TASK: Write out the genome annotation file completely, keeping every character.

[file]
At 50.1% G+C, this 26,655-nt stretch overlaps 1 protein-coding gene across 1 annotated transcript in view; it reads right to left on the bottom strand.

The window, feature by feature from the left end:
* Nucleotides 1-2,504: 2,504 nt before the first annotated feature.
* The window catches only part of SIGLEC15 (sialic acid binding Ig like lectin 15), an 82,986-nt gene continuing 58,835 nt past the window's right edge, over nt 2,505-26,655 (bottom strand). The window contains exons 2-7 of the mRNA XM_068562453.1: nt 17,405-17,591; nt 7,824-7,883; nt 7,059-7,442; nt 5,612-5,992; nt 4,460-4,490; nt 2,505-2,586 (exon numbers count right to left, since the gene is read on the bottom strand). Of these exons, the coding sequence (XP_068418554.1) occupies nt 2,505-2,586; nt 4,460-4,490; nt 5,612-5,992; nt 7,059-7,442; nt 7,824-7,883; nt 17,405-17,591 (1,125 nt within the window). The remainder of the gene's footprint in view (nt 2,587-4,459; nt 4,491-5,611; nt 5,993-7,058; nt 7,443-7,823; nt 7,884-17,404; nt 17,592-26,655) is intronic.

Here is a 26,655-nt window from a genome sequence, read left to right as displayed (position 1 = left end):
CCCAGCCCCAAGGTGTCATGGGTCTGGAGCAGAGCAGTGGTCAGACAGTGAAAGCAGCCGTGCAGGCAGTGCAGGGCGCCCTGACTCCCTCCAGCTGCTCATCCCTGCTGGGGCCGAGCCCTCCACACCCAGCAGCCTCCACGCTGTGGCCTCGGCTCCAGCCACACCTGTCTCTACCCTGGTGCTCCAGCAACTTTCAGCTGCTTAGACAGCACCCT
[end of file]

At 50.1% G+C, this 26,655-nt stretch overlaps 1 protein-coding gene across 1 annotated transcript in view; it reads right to left on the bottom strand.

The window, feature by feature from the left end:
* Nucleotides 1-2,504: 2,504 nt before the first annotated feature.
* The window catches only part of SIGLEC15 (sialic acid binding Ig like lectin 15), an 82,986-nt gene continuing 58,835 nt past the window's right edge, over nt 2,505-26,655 (bottom strand). The window contains exons 2-7 of the mRNA XM_068562453.1: nt 17,405-17,591; nt 7,824-7,883; nt 7,059-7,442; nt 5,612-5,992; nt 4,460-4,490; nt 2,505-2,586 (exon numbers count right to left, since the gene is read on the bottom strand). Of these exons, the coding sequence (XP_068418554.1) occupies nt 2,505-2,586; nt 4,460-4,490; nt 5,612-5,992; nt 7,059-7,442; nt 7,824-7,883; nt 17,405-17,591 (1,125 nt within the window). The remainder of the gene's footprint in view (nt 2,587-4,459; nt 4,491-5,611; nt 5,993-7,058; nt 7,443-7,823; nt 7,884-17,404; nt 17,592-26,655) is intronic.

Here is a 26,655-nt window from a genome sequence, read left to right as displayed (position 1 = left end):
CCCAGCCCCAAGGTGTCATGGGTCTGGAGCAGAGCAGTGGTCAGACAGTGAAAGCAGCCGTGCAGGCAGTGCAGGGCGCCCTGACTCCCTCCAGCTGCTCATCCCTGCTGGGGCCGAGCCCTCCACACCCAGCAGCCTCCACGCTGTGGCCTCGGCTCCAGCCACACCTGTCTCTACCCTGGTGCTCCAGCAACTTTCAGCTGCTTAGACAGCACCCT